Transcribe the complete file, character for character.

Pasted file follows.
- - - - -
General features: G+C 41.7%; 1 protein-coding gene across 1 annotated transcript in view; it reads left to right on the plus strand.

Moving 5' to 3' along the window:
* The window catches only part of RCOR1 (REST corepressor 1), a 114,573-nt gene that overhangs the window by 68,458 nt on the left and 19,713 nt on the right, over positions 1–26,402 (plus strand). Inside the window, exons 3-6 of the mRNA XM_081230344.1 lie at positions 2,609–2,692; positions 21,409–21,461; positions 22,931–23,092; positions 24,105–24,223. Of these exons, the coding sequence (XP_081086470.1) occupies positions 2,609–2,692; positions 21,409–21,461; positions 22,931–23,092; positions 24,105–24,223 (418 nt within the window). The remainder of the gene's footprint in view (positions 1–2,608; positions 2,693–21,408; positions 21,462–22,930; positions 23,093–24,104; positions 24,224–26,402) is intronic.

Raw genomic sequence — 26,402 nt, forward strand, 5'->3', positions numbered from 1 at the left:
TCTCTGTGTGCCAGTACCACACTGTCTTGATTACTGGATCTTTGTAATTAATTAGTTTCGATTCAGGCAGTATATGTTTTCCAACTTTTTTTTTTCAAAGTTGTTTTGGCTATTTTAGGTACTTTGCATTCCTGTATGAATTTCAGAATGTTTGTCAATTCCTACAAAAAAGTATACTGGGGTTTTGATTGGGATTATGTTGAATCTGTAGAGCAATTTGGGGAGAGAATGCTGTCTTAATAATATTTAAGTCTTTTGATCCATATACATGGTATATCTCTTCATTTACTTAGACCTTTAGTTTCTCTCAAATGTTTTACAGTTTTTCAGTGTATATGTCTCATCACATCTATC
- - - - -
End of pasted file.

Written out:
General features: G+C 41.7%; 1 protein-coding gene across 1 annotated transcript in view; it reads left to right on the plus strand.

Moving 5' to 3' along the window:
* The window catches only part of RCOR1 (REST corepressor 1), a 114,573-nt gene that overhangs the window by 68,458 nt on the left and 19,713 nt on the right, over positions 1–26,402 (plus strand). Inside the window, exons 3-6 of the mRNA XM_081230344.1 lie at positions 2,609–2,692; positions 21,409–21,461; positions 22,931–23,092; positions 24,105–24,223. Of these exons, the coding sequence (XP_081086470.1) occupies positions 2,609–2,692; positions 21,409–21,461; positions 22,931–23,092; positions 24,105–24,223 (418 nt within the window). The remainder of the gene's footprint in view (positions 1–2,608; positions 2,693–21,408; positions 21,462–22,930; positions 23,093–24,104; positions 24,224–26,402) is intronic.

Raw genomic sequence — 26,402 nt, forward strand, 5'->3', positions numbered from 1 at the left:
TCTCTGTGTGCCAGTACCACACTGTCTTGATTACTGGATCTTTGTAATTAATTAGTTTCGATTCAGGCAGTATATGTTTTCCAACTTTTTTTTTTCAAAGTTGTTTTGGCTATTTTAGGTACTTTGCATTCCTGTATGAATTTCAGAATGTTTGTCAATTCCTACAAAAAAGTATACTGGGGTTTTGATTGGGATTATGTTGAATCTGTAGAGCAATTTGGGGAGAGAATGCTGTCTTAATAATATTTAAGTCTTTTGATCCATATACATGGTATATCTCTTCATTTACTTAGACCTTTAGTTTCTCTCAAATGTTTTACAGTTTTTCAGTGTATATGTCTCATCACATCTATC